In Historic First, Singapore Shuts Local Private Bank Due To "Worst Gross Misconduct" Is Has Ever SeenSubmitted by Tyler Durden on 05/24/2016 08:03 -0400
Over one year after the collapse of 1MDB, aided and abetted by none other than Goldman Sachs, officials have finally started to piece together the fund flows, and BSI was the first casualty: "BSI Bank is the worst case of control lapses and gross misconduct that we have seen in the Singapore financial sector," Ravi Menon, managing director of MAS, said in the statement. “It is a stark reminder to all financial institutions to take their anti-money laundering responsibilities seriously."
With high-yield bond funds suffering the largest redemptions in their history, this week saw gold fund flows soar to their highest in 2016 as buyers took advantage of the lower prices following the same path as George Soros, Stan Druckenmiller, Jana Partners, and Canada's financial giant CI Financial.
Now that 13-F reporting season is over, we have the data to compile who bought, who sold, and what the top holdings of the largest hedge funds are.
Instead of selling US Treasurys, as many has expected, Saudi Arabia appears to have been buying US paper over the past year according to government data.
As we reported earlier today, following the surprising "resignation" of the company's CEO and Chairman, Renaud Laplanche as a result of an "internal board review of sales of $22 million in near-prime loans to a single investor", which resulted in the stock losing a quarter of its market cap in minutes, subsequent revelations have seen the spotlight shining brightly on none other than former Morgan Stanley CEO and current Lending Club board member, John Mack, who according to Bloomberg invested in the same venture that led to the termination resignation of the CEO.
Last week we had a bearish EIA Report and Oil moved up $3 bucks due to Fund Flows getting ahead of the fundamentals.
Three weeks after angering the mainstream media with his apocryphal assessment that the US "Is Headed For A Massive Recession" and that "It's A Terrible Time To Invest In Stocks", Trump is likely set to make even more waves with an interview he gave to Fortune magazine, which will be released in its entirety later this week, in which Trump says that while he likes Janet Yellen’s low interest rates, he is not a big fan of Janet Yellen herself. "I think she’s done a serviceable job," Trump tells Fortune. "I don’t want to comment on reappointment, but I would be more inclined to put other people in."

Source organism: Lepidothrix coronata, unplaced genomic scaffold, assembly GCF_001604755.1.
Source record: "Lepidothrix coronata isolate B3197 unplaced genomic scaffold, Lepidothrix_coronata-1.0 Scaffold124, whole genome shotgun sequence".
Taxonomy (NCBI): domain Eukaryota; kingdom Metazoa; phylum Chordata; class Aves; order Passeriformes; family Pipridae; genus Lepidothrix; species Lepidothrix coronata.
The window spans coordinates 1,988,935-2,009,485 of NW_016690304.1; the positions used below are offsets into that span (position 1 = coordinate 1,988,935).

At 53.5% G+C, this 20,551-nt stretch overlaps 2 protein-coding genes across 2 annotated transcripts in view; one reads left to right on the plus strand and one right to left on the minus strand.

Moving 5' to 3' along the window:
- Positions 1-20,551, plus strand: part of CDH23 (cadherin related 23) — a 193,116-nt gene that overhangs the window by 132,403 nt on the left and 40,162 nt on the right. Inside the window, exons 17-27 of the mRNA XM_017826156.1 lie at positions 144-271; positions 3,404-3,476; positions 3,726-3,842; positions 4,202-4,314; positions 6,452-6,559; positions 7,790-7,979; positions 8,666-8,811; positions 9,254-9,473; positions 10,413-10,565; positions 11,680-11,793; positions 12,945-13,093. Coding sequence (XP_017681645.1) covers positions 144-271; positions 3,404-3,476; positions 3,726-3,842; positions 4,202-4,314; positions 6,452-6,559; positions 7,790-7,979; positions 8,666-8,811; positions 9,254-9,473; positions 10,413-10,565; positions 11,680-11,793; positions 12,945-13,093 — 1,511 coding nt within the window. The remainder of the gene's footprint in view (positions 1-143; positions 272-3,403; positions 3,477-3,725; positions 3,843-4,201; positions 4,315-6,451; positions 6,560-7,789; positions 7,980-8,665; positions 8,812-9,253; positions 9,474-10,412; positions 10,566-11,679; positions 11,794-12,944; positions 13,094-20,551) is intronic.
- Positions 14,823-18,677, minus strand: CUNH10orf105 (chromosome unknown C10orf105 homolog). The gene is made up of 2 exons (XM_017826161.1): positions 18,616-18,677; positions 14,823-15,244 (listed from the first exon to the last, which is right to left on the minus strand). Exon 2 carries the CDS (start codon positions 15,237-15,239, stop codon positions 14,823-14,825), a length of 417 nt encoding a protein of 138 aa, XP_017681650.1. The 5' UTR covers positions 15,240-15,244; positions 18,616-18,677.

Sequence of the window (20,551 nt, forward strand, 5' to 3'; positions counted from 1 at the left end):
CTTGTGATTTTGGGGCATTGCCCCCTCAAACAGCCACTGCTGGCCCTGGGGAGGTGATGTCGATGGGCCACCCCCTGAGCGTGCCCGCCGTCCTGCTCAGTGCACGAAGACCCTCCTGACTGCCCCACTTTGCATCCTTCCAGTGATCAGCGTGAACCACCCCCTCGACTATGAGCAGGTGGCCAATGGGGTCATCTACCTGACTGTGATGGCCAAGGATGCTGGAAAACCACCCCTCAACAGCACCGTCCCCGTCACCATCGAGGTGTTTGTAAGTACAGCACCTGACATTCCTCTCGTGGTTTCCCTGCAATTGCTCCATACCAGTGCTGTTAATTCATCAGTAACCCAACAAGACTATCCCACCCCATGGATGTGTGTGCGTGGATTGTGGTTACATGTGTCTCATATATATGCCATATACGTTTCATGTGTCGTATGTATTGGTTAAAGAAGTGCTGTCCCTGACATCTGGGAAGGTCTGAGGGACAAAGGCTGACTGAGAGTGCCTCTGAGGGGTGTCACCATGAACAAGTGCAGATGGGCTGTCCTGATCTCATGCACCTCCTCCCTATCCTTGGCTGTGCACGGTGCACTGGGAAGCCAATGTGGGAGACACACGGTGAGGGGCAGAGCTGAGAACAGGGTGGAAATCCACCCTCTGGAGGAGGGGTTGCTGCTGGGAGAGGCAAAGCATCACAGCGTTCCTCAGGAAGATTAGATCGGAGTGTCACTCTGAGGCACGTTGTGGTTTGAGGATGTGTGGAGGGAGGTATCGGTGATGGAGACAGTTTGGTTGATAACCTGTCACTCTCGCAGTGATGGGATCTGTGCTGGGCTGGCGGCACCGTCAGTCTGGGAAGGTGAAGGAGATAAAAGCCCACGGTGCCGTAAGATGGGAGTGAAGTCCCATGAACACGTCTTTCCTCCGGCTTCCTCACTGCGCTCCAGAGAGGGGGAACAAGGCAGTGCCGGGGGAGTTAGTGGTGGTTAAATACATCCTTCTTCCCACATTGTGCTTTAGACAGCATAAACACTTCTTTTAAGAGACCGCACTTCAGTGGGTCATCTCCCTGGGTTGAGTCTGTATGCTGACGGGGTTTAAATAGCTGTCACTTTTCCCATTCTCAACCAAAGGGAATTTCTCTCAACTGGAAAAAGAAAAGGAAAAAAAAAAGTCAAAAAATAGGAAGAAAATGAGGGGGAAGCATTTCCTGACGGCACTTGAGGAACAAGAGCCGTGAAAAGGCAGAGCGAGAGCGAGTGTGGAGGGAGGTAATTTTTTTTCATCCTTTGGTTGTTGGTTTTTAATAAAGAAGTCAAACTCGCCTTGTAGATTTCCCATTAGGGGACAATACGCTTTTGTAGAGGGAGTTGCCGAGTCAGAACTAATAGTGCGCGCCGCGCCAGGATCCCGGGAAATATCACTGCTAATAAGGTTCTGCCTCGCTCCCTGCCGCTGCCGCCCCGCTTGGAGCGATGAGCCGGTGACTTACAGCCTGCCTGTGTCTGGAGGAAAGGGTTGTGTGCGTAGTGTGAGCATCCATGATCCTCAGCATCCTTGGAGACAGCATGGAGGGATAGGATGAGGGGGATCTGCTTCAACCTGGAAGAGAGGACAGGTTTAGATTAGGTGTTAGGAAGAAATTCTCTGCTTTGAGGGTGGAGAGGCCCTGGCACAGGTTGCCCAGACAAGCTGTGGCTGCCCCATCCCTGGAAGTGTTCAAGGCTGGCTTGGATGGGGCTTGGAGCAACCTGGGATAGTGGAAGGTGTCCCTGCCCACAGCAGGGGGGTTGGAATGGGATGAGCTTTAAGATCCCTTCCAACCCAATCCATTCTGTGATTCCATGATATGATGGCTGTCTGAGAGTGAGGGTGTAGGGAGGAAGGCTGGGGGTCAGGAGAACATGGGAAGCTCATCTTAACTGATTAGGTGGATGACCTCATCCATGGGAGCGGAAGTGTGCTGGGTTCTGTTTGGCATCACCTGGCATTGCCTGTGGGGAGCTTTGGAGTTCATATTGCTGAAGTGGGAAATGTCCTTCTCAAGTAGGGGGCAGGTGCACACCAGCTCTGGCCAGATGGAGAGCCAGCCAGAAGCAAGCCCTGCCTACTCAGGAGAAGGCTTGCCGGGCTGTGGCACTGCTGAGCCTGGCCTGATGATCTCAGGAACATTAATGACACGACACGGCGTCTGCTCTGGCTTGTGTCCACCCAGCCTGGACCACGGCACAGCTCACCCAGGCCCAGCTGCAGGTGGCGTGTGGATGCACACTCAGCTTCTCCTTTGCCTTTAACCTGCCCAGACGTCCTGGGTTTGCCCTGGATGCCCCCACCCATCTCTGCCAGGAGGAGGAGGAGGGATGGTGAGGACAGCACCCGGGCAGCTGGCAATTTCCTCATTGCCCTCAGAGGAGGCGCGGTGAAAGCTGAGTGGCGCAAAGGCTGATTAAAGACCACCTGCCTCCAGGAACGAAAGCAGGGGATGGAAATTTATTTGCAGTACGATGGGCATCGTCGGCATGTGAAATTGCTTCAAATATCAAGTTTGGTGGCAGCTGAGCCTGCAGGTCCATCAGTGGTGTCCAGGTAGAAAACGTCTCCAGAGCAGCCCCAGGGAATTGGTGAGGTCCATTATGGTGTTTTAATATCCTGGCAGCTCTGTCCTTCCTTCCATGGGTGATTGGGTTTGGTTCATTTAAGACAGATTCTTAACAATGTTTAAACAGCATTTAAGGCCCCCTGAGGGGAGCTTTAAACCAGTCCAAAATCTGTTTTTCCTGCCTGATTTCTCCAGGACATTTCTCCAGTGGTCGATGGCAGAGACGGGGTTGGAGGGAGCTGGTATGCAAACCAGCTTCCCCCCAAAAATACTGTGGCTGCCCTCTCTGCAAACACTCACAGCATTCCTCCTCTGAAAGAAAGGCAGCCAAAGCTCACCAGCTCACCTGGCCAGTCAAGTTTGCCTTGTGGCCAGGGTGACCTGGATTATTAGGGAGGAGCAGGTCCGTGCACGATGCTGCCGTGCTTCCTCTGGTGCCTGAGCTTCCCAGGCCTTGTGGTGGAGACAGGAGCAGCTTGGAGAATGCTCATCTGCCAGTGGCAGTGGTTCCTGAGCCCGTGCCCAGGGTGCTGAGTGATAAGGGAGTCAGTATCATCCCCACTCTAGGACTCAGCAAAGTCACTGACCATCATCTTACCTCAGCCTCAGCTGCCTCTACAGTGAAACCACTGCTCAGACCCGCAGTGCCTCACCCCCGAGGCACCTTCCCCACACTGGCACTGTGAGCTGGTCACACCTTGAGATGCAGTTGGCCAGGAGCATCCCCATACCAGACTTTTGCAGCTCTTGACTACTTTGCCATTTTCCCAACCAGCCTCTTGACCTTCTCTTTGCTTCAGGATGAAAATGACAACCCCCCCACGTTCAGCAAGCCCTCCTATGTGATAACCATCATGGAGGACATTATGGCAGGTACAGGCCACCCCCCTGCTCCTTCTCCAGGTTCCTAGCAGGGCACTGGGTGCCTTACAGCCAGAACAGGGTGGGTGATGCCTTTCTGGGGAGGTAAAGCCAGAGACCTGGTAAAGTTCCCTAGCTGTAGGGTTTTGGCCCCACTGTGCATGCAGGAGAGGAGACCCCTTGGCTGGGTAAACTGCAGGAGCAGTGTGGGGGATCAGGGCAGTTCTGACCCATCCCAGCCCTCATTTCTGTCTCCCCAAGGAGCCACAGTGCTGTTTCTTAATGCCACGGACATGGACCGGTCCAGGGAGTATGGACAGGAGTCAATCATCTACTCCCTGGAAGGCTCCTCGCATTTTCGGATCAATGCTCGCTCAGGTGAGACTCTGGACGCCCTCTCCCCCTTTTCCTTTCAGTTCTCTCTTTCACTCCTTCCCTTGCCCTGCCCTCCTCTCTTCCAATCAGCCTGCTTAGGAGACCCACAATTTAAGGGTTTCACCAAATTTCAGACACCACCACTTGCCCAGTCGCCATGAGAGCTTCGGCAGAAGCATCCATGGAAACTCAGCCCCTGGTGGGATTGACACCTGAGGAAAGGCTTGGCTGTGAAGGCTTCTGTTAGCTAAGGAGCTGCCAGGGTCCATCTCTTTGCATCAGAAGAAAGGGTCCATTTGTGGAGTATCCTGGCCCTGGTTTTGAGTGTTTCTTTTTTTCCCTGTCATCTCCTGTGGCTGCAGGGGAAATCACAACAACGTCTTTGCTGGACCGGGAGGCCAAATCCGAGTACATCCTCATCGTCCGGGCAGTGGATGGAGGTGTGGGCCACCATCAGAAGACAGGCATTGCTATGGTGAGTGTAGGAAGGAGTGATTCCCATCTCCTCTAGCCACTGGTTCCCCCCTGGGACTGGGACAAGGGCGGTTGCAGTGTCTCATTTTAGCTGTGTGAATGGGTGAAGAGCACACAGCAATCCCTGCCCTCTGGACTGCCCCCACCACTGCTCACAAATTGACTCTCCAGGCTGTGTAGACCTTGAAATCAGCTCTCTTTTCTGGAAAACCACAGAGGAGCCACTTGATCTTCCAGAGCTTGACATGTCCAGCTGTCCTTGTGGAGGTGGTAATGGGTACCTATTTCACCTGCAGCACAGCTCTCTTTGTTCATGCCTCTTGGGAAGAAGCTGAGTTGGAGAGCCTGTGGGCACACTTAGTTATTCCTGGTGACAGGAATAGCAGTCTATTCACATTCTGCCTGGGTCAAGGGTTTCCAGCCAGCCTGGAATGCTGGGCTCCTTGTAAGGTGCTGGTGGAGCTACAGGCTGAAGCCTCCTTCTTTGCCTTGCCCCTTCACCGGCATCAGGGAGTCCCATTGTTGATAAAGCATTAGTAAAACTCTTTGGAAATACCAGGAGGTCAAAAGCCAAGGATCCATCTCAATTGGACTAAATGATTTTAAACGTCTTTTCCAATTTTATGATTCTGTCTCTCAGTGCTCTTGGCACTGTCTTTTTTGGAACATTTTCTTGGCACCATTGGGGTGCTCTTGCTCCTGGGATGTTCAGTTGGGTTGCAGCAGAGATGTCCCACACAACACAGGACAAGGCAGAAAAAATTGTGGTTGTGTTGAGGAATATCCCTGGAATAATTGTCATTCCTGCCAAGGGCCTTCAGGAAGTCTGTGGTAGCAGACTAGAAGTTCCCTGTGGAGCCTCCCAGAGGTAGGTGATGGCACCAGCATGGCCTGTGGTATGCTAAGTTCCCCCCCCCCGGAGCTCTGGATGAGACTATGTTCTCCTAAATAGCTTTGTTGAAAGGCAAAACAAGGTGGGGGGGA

Meet Andy Guo, an 18-year-old Chinese immigrant, who loves driving his red Lamborghini Huracán. He does not love having to share the car with his twin brother, Anky. "There’s a lot of conflict," Mr. Guo said, as a crowd of admirers gazed at the vehicle and its vanity license plate, “CTGRY 5,” short for the most catastrophic type of hurricane. Or Diana Wang, 23, who thinks a supercar is a poor investment, because its value decreases over time. "Better to spend half a million dollars on two expensive watches or some diamonds."
When last we checked in on the 1MDB saga, Goldman was busy tying up a few loose ends. Tim Leissner, the banker who built the firm’s Southeast Asia operation from the ground up and the man behind a series of questionable deals that funded what would eventually become Malaysian PM Najib Razak’s personal slush fund, was essentially forced out in January, after bank investigators uncovered what they said was an unauthorized reference letter. Now, the global effort to find out how nearly three quarters of a billion dollars ended up in Najib's checking account looks set to ensnare all of the usual suspects.
The entire Deep State complex is at the heart of the nonsensical, corrupt, and fraudulent system... Expecting the Mad Hatter to protect you? Or the Cheshire Cat? Good luck with that!
"Three quarters of the previous selling of equity ETFs during January and February has been reversed in just three weeks. CTAs appear to have fully covered their shorts. Indeed both CTAs and Discretionary Macro hedge fund managers appear to be close to neutral right now... we conclude that the short covering phase that started a month ago is very advanced."
"We are in the bottom of the 8th or 9th inning, and unless the Fed steps in to add liquidity to the market, which seems unlikely, I don’t expect extra innings... there is no question that the bubble will burst, resulting in a mini or not-so-mini credit crisis."
Once the current short squeeze is over, expect everyone to start paying far more attention to recovery rates and the true value of "fundamentals." Here's why.
Amid a recent exuberant short-squeeze-driven bounce, the 'real' valuation of the Russell 2000 remains at insanely high levels (and gravely decoupled from credit markets). But as Dana Lyons' explains the market likes to do whatever will fool the most people. So while this level should at least be an interesting one in producing a battle between the Russell 2000 bulls and the bears, it would also be an ideal spot for the market to unleash its shenanigans.
Not only has the Yen strengthened and stocks collapsed since BoJ's Kuroda descended into NIRP lunacy but, in a dramatic shift that threatens the entire transmission mechanism of negative-rate stimulus, Japanese banks (whether fearing counterparty risk or already over-burdened) have almost entirely stopped lending to one another. Confusion reigns everywhere in Japanese markets with short-term interest-rate swap spreads surging and bond market volatility spiking to 3 year highs (dragging gold with it).